THE HOLLOW EARTH By Rudy Rucker Morrow. 308 pp. $18.95

IN THE summer of 1836, shortly after he had married his 13-year-old cousin Virginia Clemm, Edgar Allan Poe wrote an article for the Southern Literary Messenger (of which he was editor) applauding the efforts of Jeremiah N. Reynolds to have the U.S. government finance a scientific expedition to the South Polar Sea. Poe was Reynolds's advocate on two later literary occasions, and he was also reported to have called out Reynolds's name repeatedly as he lay dying and delirious in Baltimore in 1849. From these two bare hints, Rudy Rucker, a science-fiction writer and a fellow Virginian, has concocted an entertaining pastiche partly after the manner of Poe's own mock-chronicle of sea-faring adventure and horror, The Narrative of Arthur Gordon Pym.

The first and by far the more accomplished half of Rucker's The Hollow Earth takes Huckleberry Finn as its model rather than any work by Poe -- a happy choice, since Poe was no great shakes as a novelist, as those who've read his Pym are painfully aware. Rucker's narrator Mason Algiers Reynolds (no relation to Reynolds of Antarctica, who also figures in the plot) is a 15-year-old farmboy from Hardware, Va., whose troubles begin when he is dispatched to Lynchburg with the total year's output from the Reynolds farm, three barrels of corn whiskey. Diddled out of the whiskey proceeds and a fugitive from justice, Mason, with Otha, the family's slave, stows away on a barge bound for Richmond, where Mason befriends Poe, gets a job at the Southern Literary Messenger, and becomes a boarder in the Poe household. Rucker paints in the local color and period detail with panache, and in the characters of Mason and Otha he's accomplished a creditable variation on Huck and Jim, aided by the R-rated liberties allowed to latter-day novelists.

Like Huck, Mason views the world with a shrewd naivete, never shrewder than when he's reporting on the Great Writer:

"Edgar Allan Poe: Poe, the poor, half-educated orphan posing as an American man of letters; Poe the sham priest of our nonexistent culture. Watching him work in the office this week, I'd quickly learned to see through him. The manuscripts he sent to New York publishers kept coming back rejected. The reviews he wrote for the Messenger were simple tirades butted in with generously scissored out excerpts of the pages in question. The multilingual sayings he set into his essays were culled wholesale from foreign phrase books. There wasn't an honest bone in his body, and he still owed me fifty cents."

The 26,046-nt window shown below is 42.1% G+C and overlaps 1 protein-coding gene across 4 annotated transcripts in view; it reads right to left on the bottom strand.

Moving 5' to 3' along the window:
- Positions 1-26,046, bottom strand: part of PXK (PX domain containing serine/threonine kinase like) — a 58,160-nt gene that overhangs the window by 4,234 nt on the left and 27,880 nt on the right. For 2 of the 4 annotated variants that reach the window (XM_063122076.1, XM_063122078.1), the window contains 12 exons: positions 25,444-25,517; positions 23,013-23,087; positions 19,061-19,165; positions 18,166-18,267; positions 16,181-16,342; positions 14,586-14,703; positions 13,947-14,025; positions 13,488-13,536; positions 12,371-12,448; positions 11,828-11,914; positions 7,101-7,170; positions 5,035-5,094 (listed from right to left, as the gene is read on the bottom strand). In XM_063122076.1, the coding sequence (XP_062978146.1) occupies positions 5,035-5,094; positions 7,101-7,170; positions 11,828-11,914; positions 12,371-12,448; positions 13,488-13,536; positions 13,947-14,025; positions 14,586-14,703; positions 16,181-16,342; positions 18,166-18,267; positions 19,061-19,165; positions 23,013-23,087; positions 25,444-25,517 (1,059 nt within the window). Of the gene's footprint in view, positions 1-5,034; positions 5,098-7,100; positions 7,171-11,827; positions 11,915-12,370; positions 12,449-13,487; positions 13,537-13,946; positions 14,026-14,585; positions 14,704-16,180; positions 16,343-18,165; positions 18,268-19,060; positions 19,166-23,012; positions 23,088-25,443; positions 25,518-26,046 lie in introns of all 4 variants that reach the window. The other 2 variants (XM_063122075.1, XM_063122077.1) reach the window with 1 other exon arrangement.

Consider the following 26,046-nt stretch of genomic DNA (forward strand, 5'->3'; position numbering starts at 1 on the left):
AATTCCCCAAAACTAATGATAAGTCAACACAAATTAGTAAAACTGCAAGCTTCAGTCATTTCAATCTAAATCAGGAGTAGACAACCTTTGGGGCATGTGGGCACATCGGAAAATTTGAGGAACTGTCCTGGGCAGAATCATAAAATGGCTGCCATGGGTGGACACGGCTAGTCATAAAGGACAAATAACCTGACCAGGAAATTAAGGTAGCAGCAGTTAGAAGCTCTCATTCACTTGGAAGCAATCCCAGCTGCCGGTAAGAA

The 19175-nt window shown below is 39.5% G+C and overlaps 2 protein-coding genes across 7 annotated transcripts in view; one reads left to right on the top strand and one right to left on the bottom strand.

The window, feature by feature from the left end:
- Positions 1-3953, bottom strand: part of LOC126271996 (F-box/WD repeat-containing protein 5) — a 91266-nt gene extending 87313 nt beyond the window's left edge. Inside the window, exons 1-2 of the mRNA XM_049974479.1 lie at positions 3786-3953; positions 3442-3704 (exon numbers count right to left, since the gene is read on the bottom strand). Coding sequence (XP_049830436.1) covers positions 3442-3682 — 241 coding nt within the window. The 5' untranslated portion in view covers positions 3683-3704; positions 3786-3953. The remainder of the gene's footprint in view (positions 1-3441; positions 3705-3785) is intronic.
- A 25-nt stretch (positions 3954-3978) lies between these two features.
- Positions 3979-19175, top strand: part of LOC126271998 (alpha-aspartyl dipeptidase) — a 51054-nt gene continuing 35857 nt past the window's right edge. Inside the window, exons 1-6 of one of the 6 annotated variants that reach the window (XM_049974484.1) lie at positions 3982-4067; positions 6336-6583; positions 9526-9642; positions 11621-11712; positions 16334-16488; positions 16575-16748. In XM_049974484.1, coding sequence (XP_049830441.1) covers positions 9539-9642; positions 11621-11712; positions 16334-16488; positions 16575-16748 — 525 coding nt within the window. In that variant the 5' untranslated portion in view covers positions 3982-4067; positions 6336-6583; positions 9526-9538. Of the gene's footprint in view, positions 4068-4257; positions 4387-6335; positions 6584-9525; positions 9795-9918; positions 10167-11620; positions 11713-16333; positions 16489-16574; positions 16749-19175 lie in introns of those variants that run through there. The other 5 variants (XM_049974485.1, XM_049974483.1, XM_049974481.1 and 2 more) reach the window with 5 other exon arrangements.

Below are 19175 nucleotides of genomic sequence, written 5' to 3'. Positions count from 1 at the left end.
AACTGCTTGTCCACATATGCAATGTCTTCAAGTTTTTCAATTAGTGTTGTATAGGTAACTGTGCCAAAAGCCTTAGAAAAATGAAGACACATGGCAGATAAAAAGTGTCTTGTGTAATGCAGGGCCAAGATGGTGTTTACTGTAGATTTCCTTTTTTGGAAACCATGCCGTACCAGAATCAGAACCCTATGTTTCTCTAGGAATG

Though Poe was never the reprobate portrayed in the slanderous memoir of his literary executor, the Rev. Rufus Griswold, nor even the poet maudit of Baudelaire's imagining, these images have stuck, despite all later scholarship, and Rucker's Poe is a comic version of these myths -- not just a drunk, a drug fiend, a card shark and a cradle robber, but a buffoon in all these capacities as well. This would surely be unfair in a biography, but here it is simply good fun, as irresistible as it is irresponsible. Indeed, only those who know how Rucker is stacking his deck will be able to appreciate much of the book's sly, referential irreverence.

At exactly the half-way point of the story, Mason, Otha, J.N. Reynolds, Poe and a dog named Arf fall through the hole at the South Pole, and The Hollow Earth becomes a Wonder Journey of a somewhat formulaic sort, with lots of strange plants and animals, Polynesian-style natives, and a nubile maiden who says things like "Emthonjeni womculo. Thul'ulale" before bedding down with the hero inside a giant flower. This is the territory of Edgar Rice Burroughs rather than Edgar Allan Poe, who, accordingly, tends to vanish from the tale. Rucker never wants for new inventions, but they don't add up to a real adventure, not even of the picaresque variety. The plot doesn't get under weigh again until the explorers return topside.

There Rucker has one more trick up his sleeve -- a confrontation between the real Poe of history and Rucker's Poe, whose skin has become black during his sojourn under the Earth. Like so many other novelists, Rucker gets hasty as the end of his book hoves into view, and the showdown between the two Poes fails to yield its comic potential. Even during its duller stretches, however, The Hollow Earth has enough going for it, in a Paul-Bunyanish way, to make it worth reading. Thomas M. Disch's novel, "The M.D.: a Horror Story," is forthcoming.